Item Three: Drake Batherson Has “Nothing Left to Prove” at the AHL Level
In that same Ottawa Citizen article, Coach Mann also weighed in on Drake Batherson. His assessment? Batherson has “nothing left to prove, at least in the regular season, at the (AHL) level.”
Mann elaborated, “From a skill perspective and elite hockey sense at this level, I don’t think he has anything else to prove. He can come back to Belleville next year and he’s still going to lead the league in scoring or be a top-five scorer, but to me, it’s not about that.”
The goal Mann suggested is that Batherson must “become that player in Ottawa that he’s been showing here. He’s worked on the things we’ve talked about to make him more prepared for October.”
In Ottawa, Batherson had a shakey training camp and a rough start to the season with only three goals and seven assists in 23 NHL games. However, at the AHL level, Batherson made great strides and scored 16 goals and 54 points in 44 AHL games. Batherson should be counted on to become a regular on the Senators NHL roster next season.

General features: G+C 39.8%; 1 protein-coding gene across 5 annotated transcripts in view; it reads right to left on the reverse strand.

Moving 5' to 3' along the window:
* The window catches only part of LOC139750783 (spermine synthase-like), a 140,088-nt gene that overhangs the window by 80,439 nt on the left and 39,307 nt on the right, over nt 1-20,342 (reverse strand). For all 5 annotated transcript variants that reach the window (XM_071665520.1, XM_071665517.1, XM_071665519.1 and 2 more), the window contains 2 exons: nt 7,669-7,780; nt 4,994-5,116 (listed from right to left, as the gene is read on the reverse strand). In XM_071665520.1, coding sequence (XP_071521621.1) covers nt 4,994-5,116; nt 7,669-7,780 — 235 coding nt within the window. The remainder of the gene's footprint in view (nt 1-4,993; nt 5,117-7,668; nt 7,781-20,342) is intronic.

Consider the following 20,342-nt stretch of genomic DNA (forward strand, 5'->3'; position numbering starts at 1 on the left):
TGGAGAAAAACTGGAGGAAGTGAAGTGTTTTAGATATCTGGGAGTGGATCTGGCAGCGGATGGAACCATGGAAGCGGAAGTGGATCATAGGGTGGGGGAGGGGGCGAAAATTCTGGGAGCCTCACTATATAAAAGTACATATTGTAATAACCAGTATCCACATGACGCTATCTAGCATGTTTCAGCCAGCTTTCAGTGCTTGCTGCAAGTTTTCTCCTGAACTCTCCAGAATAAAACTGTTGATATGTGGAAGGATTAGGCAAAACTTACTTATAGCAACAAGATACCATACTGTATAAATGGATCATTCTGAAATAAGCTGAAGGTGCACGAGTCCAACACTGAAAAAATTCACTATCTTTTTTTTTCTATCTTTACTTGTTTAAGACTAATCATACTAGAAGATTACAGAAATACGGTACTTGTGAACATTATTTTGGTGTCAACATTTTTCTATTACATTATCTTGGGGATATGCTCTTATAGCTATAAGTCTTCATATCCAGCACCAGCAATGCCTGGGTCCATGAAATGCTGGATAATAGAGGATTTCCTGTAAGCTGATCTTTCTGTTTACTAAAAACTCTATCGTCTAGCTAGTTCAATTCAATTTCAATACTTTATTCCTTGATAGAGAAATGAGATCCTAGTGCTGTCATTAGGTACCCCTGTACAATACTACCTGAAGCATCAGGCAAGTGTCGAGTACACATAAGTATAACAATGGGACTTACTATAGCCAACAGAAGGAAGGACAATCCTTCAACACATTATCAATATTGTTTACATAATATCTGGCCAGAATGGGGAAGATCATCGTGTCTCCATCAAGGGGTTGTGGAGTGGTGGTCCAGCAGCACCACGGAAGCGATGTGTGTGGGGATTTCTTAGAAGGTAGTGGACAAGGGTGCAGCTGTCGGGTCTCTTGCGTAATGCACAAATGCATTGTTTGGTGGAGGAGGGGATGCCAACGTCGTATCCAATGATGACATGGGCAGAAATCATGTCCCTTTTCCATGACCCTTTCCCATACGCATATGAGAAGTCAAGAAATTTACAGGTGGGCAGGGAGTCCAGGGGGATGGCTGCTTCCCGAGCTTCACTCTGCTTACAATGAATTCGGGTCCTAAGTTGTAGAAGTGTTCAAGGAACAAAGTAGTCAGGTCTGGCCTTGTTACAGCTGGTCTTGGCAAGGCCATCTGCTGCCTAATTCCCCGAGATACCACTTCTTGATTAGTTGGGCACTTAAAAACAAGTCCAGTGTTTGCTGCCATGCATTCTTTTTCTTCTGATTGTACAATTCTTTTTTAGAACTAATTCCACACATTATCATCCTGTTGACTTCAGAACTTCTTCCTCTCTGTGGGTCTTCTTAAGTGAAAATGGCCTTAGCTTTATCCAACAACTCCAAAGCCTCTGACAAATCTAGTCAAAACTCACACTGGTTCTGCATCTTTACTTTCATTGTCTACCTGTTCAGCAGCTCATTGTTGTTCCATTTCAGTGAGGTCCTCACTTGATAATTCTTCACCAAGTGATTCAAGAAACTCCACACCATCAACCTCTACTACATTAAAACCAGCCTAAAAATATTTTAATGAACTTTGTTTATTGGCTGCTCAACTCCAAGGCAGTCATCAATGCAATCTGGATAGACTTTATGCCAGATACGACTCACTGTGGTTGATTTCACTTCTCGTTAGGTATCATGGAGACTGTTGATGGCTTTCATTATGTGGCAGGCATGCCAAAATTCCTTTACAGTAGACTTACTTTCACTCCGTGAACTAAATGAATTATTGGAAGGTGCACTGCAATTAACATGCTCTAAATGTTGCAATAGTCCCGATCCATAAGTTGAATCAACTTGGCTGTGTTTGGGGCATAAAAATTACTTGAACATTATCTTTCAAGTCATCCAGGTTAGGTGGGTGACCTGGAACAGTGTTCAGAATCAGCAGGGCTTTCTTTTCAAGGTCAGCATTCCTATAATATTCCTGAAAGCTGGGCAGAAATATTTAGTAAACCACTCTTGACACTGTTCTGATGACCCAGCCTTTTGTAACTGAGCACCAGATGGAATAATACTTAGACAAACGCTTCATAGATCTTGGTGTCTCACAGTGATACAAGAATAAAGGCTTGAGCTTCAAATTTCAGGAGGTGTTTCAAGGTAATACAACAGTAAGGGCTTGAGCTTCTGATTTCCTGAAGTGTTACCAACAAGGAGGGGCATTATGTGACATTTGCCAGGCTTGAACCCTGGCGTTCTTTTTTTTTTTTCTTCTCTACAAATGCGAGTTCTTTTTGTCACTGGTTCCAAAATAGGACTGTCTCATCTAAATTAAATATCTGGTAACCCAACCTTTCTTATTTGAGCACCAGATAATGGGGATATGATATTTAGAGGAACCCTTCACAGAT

What’s Next for the Senators?
The NHL regular-season suspension has changed life for everyone, including those within each organization who work behind the scenes. That’s true for Shelley Kettles, a skating development consultant for the Senators.
What does a skating coach do at a time like this when players can’t skate? The answer is, not as much as she’d like and she’s bored. What she is doing is getting ready in case players might soon be able to resume skating. When they do, she’ll be needed because they’ll be rusty and need help to get back up to speed.
In an interesting article about her work in the Ottawa Citizen, Kettles noted that she was “revamping the summer schedule. We might be looking at a full four months off the ice, maybe. I’m trying to find the best way for players to get (where they want to go) a little quicker, with a condensed program.”
In the meantime, she’s encouraging players to rollerblade because it’s better than nothing and helps them keep their power and conditioning so they’re a bit closer to ready when they finally hit the ice. (from “When there’s no ice, what does a skating coach do? Ken Warren, Ottawa Citizen, 21/04/20)